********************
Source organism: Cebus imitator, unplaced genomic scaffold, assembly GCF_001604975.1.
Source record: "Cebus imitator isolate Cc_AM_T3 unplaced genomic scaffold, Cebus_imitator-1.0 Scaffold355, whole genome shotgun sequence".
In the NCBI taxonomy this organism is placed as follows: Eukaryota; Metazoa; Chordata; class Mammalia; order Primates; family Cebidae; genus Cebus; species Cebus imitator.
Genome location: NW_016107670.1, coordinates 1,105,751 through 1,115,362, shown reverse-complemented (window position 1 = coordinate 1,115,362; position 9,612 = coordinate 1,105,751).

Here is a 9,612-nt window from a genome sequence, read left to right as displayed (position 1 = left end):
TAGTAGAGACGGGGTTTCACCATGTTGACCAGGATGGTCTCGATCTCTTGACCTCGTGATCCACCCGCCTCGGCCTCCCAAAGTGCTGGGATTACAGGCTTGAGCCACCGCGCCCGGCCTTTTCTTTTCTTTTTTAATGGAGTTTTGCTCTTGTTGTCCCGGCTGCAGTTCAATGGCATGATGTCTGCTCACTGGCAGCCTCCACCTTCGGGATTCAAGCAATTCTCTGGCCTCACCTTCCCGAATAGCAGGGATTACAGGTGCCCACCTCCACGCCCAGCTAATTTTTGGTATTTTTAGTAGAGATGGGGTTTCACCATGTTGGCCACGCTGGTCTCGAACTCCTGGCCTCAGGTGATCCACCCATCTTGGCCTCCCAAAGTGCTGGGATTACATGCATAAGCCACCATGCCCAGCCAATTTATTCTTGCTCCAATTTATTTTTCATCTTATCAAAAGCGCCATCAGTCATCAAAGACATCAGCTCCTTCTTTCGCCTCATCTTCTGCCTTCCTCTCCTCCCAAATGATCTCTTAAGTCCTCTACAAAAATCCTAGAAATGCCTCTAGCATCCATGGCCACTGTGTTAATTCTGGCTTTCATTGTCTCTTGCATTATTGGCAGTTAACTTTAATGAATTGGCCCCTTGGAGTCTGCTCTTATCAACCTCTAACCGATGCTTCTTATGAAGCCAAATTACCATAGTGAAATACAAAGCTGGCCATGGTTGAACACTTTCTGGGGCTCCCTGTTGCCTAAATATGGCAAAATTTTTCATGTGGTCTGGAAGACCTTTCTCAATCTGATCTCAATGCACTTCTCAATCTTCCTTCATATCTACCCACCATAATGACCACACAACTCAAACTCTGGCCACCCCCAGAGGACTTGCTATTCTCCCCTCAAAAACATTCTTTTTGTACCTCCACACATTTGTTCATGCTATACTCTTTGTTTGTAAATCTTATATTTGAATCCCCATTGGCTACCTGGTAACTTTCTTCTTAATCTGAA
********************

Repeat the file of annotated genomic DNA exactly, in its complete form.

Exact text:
Source organism: Cebus imitator, unplaced genomic scaffold, assembly GCF_001604975.1.
Source record: "Cebus imitator isolate Cc_AM_T3 unplaced genomic scaffold, Cebus_imitator-1.0 Scaffold355, whole genome shotgun sequence".
In the NCBI taxonomy this organism is placed as follows: Eukaryota; Metazoa; Chordata; class Mammalia; order Primates; family Cebidae; genus Cebus; species Cebus imitator.
Genome location: NW_016107670.1, coordinates 1,105,751 through 1,115,362, shown reverse-complemented (window position 1 = coordinate 1,115,362; position 9,612 = coordinate 1,105,751).

Here is a 9,612-nt window from a genome sequence, read left to right as displayed (position 1 = left end):
TAGTAGAGACGGGGTTTCACCATGTTGACCAGGATGGTCTCGATCTCTTGACCTCGTGATCCACCCGCCTCGGCCTCCCAAAGTGCTGGGATTACAGGCTTGAGCCACCGCGCCCGGCCTTTTCTTTTCTTTTTTAATGGAGTTTTGCTCTTGTTGTCCCGGCTGCAGTTCAATGGCATGATGTCTGCTCACTGGCAGCCTCCACCTTCGGGATTCAAGCAATTCTCTGGCCTCACCTTCCCGAATAGCAGGGATTACAGGTGCCCACCTCCACGCCCAGCTAATTTTTGGTATTTTTAGTAGAGATGGGGTTTCACCATGTTGGCCACGCTGGTCTCGAACTCCTGGCCTCAGGTGATCCACCCATCTTGGCCTCCCAAAGTGCTGGGATTACATGCATAAGCCACCATGCCCAGCCAATTTATTCTTGCTCCAATTTATTTTTCATCTTATCAAAAGCGCCATCAGTCATCAAAGACATCAGCTCCTTCTTTCGCCTCATCTTCTGCCTTCCTCTCCTCCCAAATGATCTCTTAAGTCCTCTACAAAAATCCTAGAAATGCCTCTAGCATCCATGGCCACTGTGTTAATTCTGGCTTTCATTGTCTCTTGCATTATTGGCAGTTAACTTTAATGAATTGGCCCCTTGGAGTCTGCTCTTATCAACCTCTAACCGATGCTTCTTATGAAGCCAAATTACCATAGTGAAATACAAAGCTGGCCATGGTTGAACACTTTCTGGGGCTCCCTGTTGCCTAAATATGGCAAAATTTTTCATGTGGTCTGGAAGACCTTTCTCAATCTGATCTCAATGCACTTCTCAATCTTCCTTCATATCTACCCACCATAATGACCACACAACTCAAACTCTGGCCACCCCCAGAGGACTTGCTATTCTCCCCTCAAAAACATTCTTTTTGTACCTCCACACATTTGTTCATGCTATACTCTTTGTTTGTAAATCTTATATTTGAATCCCCATTGGCTACCTGGTAACTTTCTTCTTAATCTGAA